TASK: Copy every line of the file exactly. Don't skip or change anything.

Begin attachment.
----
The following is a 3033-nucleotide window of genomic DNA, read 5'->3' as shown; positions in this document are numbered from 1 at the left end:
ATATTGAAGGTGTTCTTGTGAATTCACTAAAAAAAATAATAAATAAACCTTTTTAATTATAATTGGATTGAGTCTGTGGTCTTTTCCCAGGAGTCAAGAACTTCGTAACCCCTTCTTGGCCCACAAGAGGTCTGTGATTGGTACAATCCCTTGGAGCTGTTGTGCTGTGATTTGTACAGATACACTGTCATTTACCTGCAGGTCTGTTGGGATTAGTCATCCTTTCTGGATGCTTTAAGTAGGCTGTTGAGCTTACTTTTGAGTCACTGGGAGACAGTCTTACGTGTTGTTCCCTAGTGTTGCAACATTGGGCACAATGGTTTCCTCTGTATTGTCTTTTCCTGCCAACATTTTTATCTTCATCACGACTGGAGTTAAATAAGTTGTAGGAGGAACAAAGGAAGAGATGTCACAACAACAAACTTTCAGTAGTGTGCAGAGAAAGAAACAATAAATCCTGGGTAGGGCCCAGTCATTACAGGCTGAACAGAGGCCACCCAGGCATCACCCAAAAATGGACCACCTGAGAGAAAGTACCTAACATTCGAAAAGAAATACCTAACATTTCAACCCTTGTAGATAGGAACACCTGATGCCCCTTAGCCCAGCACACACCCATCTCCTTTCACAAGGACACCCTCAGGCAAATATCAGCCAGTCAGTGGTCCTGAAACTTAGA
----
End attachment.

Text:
The following is a 3033-nucleotide window of genomic DNA, read 5'->3' as shown; positions in this document are numbered from 1 at the left end:
ATATTGAAGGTGTTCTTGTGAATTCACTAAAAAAAATAATAAATAAACCTTTTTAATTATAATTGGATTGAGTCTGTGGTCTTTTCCCAGGAGTCAAGAACTTCGTAACCCCTTCTTGGCCCACAAGAGGTCTGTGATTGGTACAATCCCTTGGAGCTGTTGTGCTGTGATTTGTACAGATACACTGTCATTTACCTGCAGGTCTGTTGGGATTAGTCATCCTTTCTGGATGCTTTAAGTAGGCTGTTGAGCTTACTTTTGAGTCACTGGGAGACAGTCTTACGTGTTGTTCCCTAGTGTTGCAACATTGGGCACAATGGTTTCCTCTGTATTGTCTTTTCCTGCCAACATTTTTATCTTCATCACGACTGGAGTTAAATAAGTTGTAGGAGGAACAAAGGAAGAGATGTCACAACAACAAACTTTCAGTAGTGTGCAGAGAAAGAAACAATAAATCCTGGGTAGGGCCCAGTCATTACAGGCTGAACAGAGGCCACCCAGGCATCACCCAAAAATGGACCACCTGAGAGAAAGTACCTAACATTCGAAAAGAAATACCTAACATTTCAACCCTTGTAGATAGGAACACCTGATGCCCCTTAGCCCAGCACACACCCATCTCCTTTCACAAGGACACCCTCAGGCAAATATCAGCCAGTCAGTGGTCCTGAAACTTAGA